Senate Majority Leader Chuck Schumer, D-N.Y., is exploring how to pass President Biden‘s third economic spending bill later this year without any Republican votes via an obscure Senate rule that would allow Democrats to use reconciliation again.
Top policy aides to Schumer recently argued to the Senate parliamentarian, a nonpartisan referee, that Section 304 of the Congressional Budget Act allows Democrats to pass at least a third bill this year using a simple majority, an aide for the New York Democrat told Fox News.
“Schumer wants to maximize his options to allow Senate Democrats multiple pathways to advance President Biden’s Build Back Better agenda if Senate Republicans try to obstruct or water down a bipartisan agreement,” the aide said.
Democrats already used budget reconciliation to pass the $1.9 trillion American Rescue Plan earlier this month, and are considering using the method again to bypass GOP votes on Biden’s forthcoming infrastructure bill.
The complicated Senate process allows Democrats to circumvent the 60-vote filibuster and advance the measure using their 50 seats, with Vice President Kamala Harris breaking any tie. Without reconciliation, which can be used on certain tax, spending and debt limit bills, Democrats would need to secure the support of at least 10 Republicans.
Still, there are limits on what legislation qualifies for reconciliation and how frequently the process can be used – the thinking on Capitol Hill was that Democrats could only use the mechanism one more time before the midterm elections in 2022.
But Schumer aides believe that Section 304 could give them the power to pass legislation using reconciliation for a third time this year, even though the process is only technically allowed to be used once every fiscal year, pointing to language that says “the two Houses may adopt a concurrent resolution on the budget which revises or reaffirms the concurrent resolution on the budget for such fiscal year most recently agreed to.”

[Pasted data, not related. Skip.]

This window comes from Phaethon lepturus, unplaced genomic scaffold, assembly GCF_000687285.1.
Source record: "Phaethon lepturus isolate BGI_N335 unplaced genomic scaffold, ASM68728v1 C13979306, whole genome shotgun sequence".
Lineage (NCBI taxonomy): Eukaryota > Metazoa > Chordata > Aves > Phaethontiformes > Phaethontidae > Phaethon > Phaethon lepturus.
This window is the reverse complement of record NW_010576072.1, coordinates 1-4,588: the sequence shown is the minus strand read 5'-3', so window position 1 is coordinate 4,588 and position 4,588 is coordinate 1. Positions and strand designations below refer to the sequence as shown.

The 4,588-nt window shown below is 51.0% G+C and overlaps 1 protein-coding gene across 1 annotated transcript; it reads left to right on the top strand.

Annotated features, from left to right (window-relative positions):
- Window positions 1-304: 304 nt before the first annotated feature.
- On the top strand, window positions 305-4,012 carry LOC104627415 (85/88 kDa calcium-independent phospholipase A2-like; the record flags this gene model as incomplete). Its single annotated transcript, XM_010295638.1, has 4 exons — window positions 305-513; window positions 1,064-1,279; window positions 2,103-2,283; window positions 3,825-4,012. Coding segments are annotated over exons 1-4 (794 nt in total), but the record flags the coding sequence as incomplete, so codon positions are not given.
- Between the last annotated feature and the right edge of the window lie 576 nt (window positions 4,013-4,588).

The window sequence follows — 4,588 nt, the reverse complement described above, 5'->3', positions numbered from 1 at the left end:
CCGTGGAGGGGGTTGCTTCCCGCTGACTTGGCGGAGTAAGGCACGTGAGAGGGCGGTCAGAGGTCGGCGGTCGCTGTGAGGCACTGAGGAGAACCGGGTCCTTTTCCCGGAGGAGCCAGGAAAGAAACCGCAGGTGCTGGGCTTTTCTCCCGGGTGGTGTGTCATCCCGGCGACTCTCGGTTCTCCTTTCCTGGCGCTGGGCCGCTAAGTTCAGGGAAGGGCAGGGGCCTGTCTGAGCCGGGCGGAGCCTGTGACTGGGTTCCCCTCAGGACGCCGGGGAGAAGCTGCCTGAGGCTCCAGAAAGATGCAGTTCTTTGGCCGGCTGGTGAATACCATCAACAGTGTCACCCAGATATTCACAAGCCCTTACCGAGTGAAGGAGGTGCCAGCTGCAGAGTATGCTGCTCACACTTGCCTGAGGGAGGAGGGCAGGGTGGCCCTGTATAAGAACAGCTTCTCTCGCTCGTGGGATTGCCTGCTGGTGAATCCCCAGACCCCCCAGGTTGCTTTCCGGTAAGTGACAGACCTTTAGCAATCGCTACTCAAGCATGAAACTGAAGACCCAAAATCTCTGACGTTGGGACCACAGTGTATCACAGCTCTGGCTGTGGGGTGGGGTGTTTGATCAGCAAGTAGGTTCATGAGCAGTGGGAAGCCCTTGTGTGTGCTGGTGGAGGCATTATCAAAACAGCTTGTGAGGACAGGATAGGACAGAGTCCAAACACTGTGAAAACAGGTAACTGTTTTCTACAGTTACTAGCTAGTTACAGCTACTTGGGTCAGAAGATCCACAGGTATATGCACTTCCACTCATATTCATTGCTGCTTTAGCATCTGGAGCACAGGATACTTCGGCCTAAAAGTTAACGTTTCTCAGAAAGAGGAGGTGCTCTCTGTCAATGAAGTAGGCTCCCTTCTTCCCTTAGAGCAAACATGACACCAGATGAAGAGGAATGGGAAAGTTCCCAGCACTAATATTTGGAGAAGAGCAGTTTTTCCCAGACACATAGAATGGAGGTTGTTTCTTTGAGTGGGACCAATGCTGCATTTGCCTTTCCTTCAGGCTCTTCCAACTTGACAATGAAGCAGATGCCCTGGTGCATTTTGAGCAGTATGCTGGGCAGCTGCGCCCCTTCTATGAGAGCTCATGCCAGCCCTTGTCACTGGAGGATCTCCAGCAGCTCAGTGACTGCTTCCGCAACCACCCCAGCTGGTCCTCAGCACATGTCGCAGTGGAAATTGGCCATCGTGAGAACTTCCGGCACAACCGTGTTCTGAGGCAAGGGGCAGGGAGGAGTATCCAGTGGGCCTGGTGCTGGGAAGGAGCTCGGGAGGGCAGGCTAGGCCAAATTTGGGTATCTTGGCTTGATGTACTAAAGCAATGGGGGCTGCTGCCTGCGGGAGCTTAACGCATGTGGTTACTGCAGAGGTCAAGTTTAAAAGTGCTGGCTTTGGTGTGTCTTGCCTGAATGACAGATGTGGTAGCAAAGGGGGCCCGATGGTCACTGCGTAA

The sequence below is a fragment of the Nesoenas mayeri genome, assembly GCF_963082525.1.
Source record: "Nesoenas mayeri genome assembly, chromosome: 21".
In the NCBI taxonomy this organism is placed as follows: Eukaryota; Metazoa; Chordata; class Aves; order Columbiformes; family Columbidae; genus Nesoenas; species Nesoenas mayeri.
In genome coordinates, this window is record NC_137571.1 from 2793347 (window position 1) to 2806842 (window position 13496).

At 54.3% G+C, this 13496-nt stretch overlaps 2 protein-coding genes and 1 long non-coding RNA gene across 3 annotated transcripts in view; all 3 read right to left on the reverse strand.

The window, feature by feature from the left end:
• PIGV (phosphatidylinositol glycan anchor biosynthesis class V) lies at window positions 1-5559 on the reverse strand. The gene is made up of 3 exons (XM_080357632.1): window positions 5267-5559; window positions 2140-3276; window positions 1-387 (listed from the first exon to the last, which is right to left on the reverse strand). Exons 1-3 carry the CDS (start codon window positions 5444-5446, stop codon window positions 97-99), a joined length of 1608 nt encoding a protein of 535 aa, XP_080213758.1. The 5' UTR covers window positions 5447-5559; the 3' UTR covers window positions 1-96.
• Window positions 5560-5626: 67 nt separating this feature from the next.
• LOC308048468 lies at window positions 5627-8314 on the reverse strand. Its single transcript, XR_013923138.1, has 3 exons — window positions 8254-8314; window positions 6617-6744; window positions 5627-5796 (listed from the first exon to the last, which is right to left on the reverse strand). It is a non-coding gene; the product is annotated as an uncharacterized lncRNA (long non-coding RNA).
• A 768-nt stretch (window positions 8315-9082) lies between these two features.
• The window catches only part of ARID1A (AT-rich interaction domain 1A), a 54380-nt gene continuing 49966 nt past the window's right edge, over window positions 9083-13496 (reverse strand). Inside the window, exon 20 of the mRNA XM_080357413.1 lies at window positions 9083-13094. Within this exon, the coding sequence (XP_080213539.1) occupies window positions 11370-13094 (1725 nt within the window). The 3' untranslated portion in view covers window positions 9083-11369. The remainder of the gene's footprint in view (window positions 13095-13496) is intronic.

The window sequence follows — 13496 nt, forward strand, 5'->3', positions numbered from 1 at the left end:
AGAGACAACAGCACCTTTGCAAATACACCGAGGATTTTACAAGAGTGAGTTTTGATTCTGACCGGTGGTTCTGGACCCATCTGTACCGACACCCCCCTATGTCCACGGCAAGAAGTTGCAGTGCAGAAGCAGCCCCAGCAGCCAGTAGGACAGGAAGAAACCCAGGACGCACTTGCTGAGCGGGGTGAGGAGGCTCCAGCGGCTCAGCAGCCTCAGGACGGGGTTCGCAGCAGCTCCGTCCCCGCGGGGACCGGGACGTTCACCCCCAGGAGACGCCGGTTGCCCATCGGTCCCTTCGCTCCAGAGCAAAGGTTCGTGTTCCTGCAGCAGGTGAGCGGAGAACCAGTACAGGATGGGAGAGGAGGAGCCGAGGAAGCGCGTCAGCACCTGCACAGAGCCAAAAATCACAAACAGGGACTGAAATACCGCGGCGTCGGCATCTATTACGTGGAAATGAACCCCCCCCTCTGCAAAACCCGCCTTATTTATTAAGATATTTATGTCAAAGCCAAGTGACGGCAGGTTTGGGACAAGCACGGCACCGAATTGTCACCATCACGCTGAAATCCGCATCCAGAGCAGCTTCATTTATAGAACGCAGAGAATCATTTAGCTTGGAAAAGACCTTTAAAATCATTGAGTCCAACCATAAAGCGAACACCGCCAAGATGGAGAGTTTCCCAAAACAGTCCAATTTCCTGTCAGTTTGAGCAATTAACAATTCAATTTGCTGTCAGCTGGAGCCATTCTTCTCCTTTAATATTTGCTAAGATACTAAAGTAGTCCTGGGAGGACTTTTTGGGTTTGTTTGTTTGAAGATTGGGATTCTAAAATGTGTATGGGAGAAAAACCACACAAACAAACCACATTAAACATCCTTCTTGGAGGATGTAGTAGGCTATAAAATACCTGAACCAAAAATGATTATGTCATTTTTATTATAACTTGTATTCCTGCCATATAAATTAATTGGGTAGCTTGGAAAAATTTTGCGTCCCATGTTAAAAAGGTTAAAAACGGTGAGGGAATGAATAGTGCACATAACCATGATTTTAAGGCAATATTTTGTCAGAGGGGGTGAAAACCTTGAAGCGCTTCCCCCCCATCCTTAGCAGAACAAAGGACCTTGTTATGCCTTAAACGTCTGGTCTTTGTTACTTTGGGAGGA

It’s unclear how many additional reconciliation opportunities this would give Democrats if the Senate parliamentarian greenlighted the theory, but Schumer aides believe it would offer them at least one more shot, in addition to the remaining chance that they’re planning to use to pass Biden’s Build Back Better bill.
“No final decision has been made on the legislative strategy,” the aide said. “We are simply arguing that additional reconciliation bills may be considered for [this fiscal year].”
The White House is currently laying the groundwork for a sweeping, multipart infrastructure bill that Biden will unveil in Pittsburgh this week. The specific contours of measure are still unclear, but it’s widely expected to include a slew of taxes hikes, including raising the corporate tax rate to 28% from 21%, increasing the income tax rate on individuals earning more than $400,000, expanding the estate tax, creating a higher capital-gains tax rate for individuals earning at least $1 million annually and paring back tax preferences for so-called pass-through businesses.
The measure could cost upward of $3 trillion, according to The Wall Street Journal.
The White House is also expected to break up the legislative effort into two main components: One focused primarily on infrastructure and clean energy investments, and a second centered on issues like child care and universal pre-kindergarten.
The tax hikes are expected to be similarly divided; the infrastructure part of the bill would be funded by taxing corporations, including raising the corporate tax rate to 28%, increasing the global minimum tax paid from about 13% to 21%, ending federal subsidies for fossil fuel companies and forcing multinational companies to pay the U.S. tax rate rather than the lower rates offered by foreign subsidiaries, The Washington Post reported on Monday.
The second part of the legislation focused on domestic priorities, meanwhile, would be paid for by increasing the highest income tax rate from 37% to 39.6%, raising taxes on wealthy investors and limiting deductions that rich taxpayers can claim annually, the Post reported.
The proposals largely mirror what Biden campaigned on during the 2020 election. He has repeatedly said the tax hikes will not affect Americans earning less than $400,000 per year.
But the tax proposals are almost certain to spur criticism from Republicans, as well as some moderate Democrats who are wary of raising tax rates while the economy is still recovering from the coronavirus pandemic.
Senate Minority Leader Mitch McConnell, R-Ky., said last week that there will not be bipartisan support for such a move, and the Chamber of Commerce has warned that raising the corporate tax rate would “make the United States a less attractive place to invest profits and locate corporate headquarters.”
The national debt is poised to hit $30 trillion by the end of the year.
Fox News’ Chad Pergram contributed to this report